International Scholarly Research Notices

International Scholarly Research Notices / 2014 / Article

Research Article | Open Access

Volume 2014 |Article ID 205074 |

Muktar Gashaw, Daniel Abtew, Zelalem Addis, "Prevalence and Antimicrobial Susceptibility Pattern of Bacteria Isolated from Mobile Phones of Health Care Professionals Working in Gondar Town Health Centers", International Scholarly Research Notices, vol. 2014, Article ID 205074, 6 pages, 2014.

Prevalence and Antimicrobial Susceptibility Pattern of Bacteria Isolated from Mobile Phones of Health Care Professionals Working in Gondar Town Health Centers

Academic Editor: A. R. Mawson
Received07 Dec 2013
Accepted28 Jan 2014
Published04 Mar 2014


Background. Mobile phones of health professionals can harbor various potential pathogens and become exogenous sources of infection for the patients, self, and family members. This study assessed the frequency and antimicrobial susceptibility pattern of bacteria from mobile phones of health care workers. Methods. In this crosssectional study a total of 58 health care professionals mobile phones were swabbed before and after decontamination with 70% alcohol and assessed for contamination with bacteria. Bacterial isolation, identification, and antimicrobial susceptibility test was done as per the standard procedures. Results. About 98% of the mobile phones assessed in this study were contaminated with bacteria. Coagulase negative Staphylococci, S. aureus, and E. coli were the most frequently isolated bacteria. Decontamination with 70% alcohol significantly decreased the rate of contamination from 98.3% to 55.2% . About 17% of the isolates were resistant to two drugs. Conclusion. Appropriate infection prevention measures should be taken to minimize the risk that could be associated with mobile phones since the rate of contamination was high. Decontamination with 70% alcohol was effective in minimizing bacterial contamination of mobile phones so it should be used as a decontaminant agent for these apparatuses.

1. Introduction

Mobile phones have become part of health professional’s equipment and are used extensively for communication in a clinical setting [1]. Innovations in mobile communication have led to better patient control of diabetes and asthma and increased uptake of vaccinations by travelers reminded by short message service (SMS) [2]. However, they are seldom cleaned and are often touched during or after examination of patients and handling of specimens without proper hand washing. These cell phones can harbor various potential pathogens and become exogenous sources of infection for the patients and are also potential health hazard for self and family members [3, 4]. Further, sharing of cell phones between HCWs and non-HCWs may directly facilitate the spread of potentially pathogenic bacteria to the community [5].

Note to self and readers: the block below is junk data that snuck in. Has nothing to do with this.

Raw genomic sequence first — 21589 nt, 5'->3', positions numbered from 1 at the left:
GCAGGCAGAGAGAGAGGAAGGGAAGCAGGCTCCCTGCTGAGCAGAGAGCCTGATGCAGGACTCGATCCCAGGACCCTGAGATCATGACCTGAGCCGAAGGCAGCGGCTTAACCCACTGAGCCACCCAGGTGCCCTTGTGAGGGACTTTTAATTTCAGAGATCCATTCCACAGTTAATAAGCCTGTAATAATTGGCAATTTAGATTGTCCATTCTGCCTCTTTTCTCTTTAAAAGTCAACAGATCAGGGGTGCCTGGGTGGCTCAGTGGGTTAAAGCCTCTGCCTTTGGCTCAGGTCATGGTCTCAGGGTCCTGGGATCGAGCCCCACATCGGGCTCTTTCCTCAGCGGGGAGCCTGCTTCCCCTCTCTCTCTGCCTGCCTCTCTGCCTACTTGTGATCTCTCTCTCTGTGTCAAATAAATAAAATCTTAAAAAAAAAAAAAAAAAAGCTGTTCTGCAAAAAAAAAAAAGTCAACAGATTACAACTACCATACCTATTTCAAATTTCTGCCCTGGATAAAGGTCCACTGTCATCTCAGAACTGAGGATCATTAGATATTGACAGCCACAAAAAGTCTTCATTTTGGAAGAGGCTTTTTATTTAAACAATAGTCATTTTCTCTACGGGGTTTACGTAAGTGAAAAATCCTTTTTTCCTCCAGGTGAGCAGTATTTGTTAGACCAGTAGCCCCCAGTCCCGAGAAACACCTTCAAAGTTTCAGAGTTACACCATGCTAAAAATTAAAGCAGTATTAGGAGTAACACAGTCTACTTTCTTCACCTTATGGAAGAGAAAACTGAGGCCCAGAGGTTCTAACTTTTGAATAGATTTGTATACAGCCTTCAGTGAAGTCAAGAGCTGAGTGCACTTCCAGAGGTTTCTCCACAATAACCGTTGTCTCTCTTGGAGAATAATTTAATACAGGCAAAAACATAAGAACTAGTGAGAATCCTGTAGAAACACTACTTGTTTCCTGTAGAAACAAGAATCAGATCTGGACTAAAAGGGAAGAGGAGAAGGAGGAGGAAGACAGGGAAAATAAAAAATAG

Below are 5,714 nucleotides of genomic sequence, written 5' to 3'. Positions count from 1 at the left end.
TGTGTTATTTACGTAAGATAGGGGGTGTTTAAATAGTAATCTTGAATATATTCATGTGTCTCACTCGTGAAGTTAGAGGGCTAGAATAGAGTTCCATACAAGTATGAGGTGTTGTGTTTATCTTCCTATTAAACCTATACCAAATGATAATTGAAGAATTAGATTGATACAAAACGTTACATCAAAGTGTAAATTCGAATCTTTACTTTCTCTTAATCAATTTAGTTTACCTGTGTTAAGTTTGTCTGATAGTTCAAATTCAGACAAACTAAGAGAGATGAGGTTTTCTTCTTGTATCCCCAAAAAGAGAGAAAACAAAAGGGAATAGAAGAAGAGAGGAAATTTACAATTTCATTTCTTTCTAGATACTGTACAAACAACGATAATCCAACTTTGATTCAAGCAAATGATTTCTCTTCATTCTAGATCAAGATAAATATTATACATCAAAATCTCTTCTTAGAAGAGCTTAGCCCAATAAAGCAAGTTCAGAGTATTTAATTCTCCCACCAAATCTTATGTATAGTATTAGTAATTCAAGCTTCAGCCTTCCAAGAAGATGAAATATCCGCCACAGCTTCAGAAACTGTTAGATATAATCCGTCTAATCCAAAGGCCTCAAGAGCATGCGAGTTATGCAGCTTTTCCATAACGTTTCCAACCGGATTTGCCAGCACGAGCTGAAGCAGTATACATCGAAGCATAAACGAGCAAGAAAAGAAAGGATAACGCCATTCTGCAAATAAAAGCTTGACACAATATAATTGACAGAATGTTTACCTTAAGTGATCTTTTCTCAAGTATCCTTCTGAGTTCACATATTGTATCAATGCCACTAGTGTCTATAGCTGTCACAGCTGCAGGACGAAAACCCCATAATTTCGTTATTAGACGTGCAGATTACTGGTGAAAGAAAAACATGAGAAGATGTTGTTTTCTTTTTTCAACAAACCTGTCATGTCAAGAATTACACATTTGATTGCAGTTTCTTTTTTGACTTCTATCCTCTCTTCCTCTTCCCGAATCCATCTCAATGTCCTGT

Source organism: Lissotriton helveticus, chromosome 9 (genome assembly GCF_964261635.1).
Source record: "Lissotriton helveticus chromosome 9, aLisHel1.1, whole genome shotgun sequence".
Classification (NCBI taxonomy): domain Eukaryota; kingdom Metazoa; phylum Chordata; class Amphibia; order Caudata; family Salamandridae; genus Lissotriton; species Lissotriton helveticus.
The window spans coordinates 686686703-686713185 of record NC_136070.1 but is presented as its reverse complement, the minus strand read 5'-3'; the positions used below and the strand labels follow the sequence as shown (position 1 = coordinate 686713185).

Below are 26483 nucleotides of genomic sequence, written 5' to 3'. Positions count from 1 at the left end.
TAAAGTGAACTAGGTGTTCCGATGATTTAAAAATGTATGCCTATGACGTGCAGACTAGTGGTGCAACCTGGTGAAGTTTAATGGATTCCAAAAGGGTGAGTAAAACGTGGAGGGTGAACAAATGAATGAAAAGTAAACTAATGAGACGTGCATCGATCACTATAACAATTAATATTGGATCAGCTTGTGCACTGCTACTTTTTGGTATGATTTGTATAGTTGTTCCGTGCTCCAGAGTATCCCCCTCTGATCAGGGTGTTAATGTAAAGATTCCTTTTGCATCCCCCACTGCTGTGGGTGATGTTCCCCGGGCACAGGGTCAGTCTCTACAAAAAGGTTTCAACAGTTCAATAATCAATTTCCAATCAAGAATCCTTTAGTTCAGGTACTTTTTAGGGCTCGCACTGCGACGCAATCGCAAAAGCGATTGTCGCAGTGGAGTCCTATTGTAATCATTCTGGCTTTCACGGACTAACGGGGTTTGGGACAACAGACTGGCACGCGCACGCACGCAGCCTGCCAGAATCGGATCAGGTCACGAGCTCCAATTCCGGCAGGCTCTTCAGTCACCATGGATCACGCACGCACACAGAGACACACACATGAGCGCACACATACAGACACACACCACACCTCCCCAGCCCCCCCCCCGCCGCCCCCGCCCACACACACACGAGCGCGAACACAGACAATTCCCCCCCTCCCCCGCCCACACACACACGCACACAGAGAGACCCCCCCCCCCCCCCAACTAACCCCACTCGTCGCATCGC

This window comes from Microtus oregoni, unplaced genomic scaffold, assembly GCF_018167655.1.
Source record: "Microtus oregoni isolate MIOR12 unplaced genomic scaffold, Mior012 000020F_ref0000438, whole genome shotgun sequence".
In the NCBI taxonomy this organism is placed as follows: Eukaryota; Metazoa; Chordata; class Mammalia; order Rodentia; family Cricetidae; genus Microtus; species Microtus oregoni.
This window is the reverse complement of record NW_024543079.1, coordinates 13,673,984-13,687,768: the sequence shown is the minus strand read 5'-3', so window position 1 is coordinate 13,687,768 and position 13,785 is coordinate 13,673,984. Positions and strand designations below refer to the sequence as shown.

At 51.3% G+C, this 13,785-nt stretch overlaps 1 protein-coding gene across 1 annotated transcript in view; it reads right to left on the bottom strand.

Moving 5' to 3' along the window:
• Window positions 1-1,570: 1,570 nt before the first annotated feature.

Nosocomial infections constitute a major problem globally with major social, economic, moral, and personal effects that increase morbidity and mortality of hospitalized patients [6]. It is estimated that between 5% and 10% of patients admitted to hospitals acquire HAI, but recent data suggest that this figure is on the rise [7]. The extended duration of hospital admission and extra drugs or medical management may contribute to additional cost of patient care. These factors increase the emotional stress of the patients and their families and may lead to severe disability and reduce the patients’ quality of life [8].

The emergence of antimicrobial resistance is an important issue associated with nosocomial infections and most nosocomial infections are often caused by antibiotic resistant organisms [8, 9]. Antibiotic resistance increases the morbidity and mortality associated with infections and contributes substantially to rising costs of care resulting from prolonged hospital stays and the need for more expensive drugs [10].

Different studies in different parts of the world indicated that medical equipment and mobile phones of health care workers are potential sources of nosocomial infections. Stethoscopes, wrist watches [11], charts of patients [8], mechanical ventilators, catheters [6], ultrasound machines, blood pressure stands, personal digital assistants, personal pagers [1214], and so forth were found to be contaminated with different bacterial pathogens.

There are plenty of information regarding hospital acquired infection and the role of mobile phones in harboring bacteria responsible for such infections [3, 5, 7, 1417]. But to the best of our knowledge there is no single report about similar role of mobile phones of health care professionals in health centers. From this point of view the aim of this study was to assess the rate of bacterial contamination of HCW mobile phones in different health centers around North Gondar Zone. More over the antimicrobial resistance patterns of the isolates were assessed and the efficacy of 70% alcohol in minimizing the burden of bacteria from mobile phones was also observed.